News / Africa

    UN Urges No More Executions in Gambia

    Gambian President Yahya Jammeh stands outside the Sipopo Conference Center ahead of the opening session of the 17th African Union Summit, in Malabo, Equatorial Guinea, June 2011.
    Gambian President Yahya Jammeh stands outside the Sipopo Conference Center ahead of the opening session of the 17th African Union Summit, in Malabo, Equatorial Guinea, June 2011.
    The United Nations is calling on Gambia to spare all additional prisoners on death row, after authorities there executed nine people.

    The U.N. special envoy on extrajudicial, summary or arbitrary executions, Christof Heyns, strongly condemned Gambia's action in a statement Tuesday and called for "a halt to further executions."

    Heyns said the executions are a "major step backwards for the country," and expressed concern that those put to death did not receive due process during their trials.

    The Gambian government said Monday that nine death row prisoners, including one woman, had been executed by firing squad the night before.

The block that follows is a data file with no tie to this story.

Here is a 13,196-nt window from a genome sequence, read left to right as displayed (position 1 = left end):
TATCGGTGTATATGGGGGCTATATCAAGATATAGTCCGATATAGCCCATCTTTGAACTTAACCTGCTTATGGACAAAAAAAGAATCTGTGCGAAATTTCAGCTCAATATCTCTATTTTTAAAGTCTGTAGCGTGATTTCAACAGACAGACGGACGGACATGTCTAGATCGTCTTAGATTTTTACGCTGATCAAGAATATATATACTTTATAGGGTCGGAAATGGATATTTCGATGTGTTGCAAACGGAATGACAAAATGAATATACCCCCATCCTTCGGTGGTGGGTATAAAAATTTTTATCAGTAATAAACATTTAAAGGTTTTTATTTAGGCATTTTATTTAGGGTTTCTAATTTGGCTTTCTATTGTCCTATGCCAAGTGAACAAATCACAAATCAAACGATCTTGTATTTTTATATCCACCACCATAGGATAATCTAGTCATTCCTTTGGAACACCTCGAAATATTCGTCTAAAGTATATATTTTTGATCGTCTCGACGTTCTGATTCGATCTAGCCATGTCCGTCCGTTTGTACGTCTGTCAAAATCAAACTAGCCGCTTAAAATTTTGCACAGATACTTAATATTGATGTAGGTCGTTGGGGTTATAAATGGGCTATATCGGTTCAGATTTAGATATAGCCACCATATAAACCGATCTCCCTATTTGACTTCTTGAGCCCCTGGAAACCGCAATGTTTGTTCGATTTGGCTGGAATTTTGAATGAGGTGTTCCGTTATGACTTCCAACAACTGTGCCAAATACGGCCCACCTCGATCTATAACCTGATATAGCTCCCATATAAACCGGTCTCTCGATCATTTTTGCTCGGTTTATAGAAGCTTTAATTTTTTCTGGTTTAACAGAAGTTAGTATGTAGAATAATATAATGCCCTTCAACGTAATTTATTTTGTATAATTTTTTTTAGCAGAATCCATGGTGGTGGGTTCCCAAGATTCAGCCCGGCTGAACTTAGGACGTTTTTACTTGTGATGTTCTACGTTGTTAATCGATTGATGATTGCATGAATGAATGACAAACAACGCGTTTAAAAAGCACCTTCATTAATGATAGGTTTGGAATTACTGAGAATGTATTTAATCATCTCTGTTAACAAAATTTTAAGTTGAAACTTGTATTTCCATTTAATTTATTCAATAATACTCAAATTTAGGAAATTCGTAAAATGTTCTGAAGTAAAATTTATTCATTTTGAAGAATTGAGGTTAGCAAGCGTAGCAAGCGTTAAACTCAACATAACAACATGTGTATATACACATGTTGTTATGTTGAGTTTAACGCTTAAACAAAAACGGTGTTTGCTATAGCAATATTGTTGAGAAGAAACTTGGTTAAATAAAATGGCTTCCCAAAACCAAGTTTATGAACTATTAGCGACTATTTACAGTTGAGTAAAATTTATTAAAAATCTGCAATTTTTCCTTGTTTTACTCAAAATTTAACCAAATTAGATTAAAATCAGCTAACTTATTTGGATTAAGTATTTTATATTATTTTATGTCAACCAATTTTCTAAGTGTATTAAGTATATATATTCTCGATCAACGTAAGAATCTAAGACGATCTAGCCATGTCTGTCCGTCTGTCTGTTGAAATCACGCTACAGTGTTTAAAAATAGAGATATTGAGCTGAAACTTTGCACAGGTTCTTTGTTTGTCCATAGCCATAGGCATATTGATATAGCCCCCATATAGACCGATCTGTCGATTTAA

Amnesty International had reported the executions earlier, saying they took place on Thursday evening.

    Gambian President Yahya Jammeh said recently that all death sentences in the country will be carried out by mid-September. Another 39 prisoners are believed to be on Gambia's death row.

    The African Union, European Union and former colonial power Britain have called on the president to renounce his plans.

    EU foreign policy chief Catherine Ashton warned Gambia that the 27-nation bloc will consider what she called an "appropriate" response to the executions.

    Gambia had gone 27 years without an execution until this past week.

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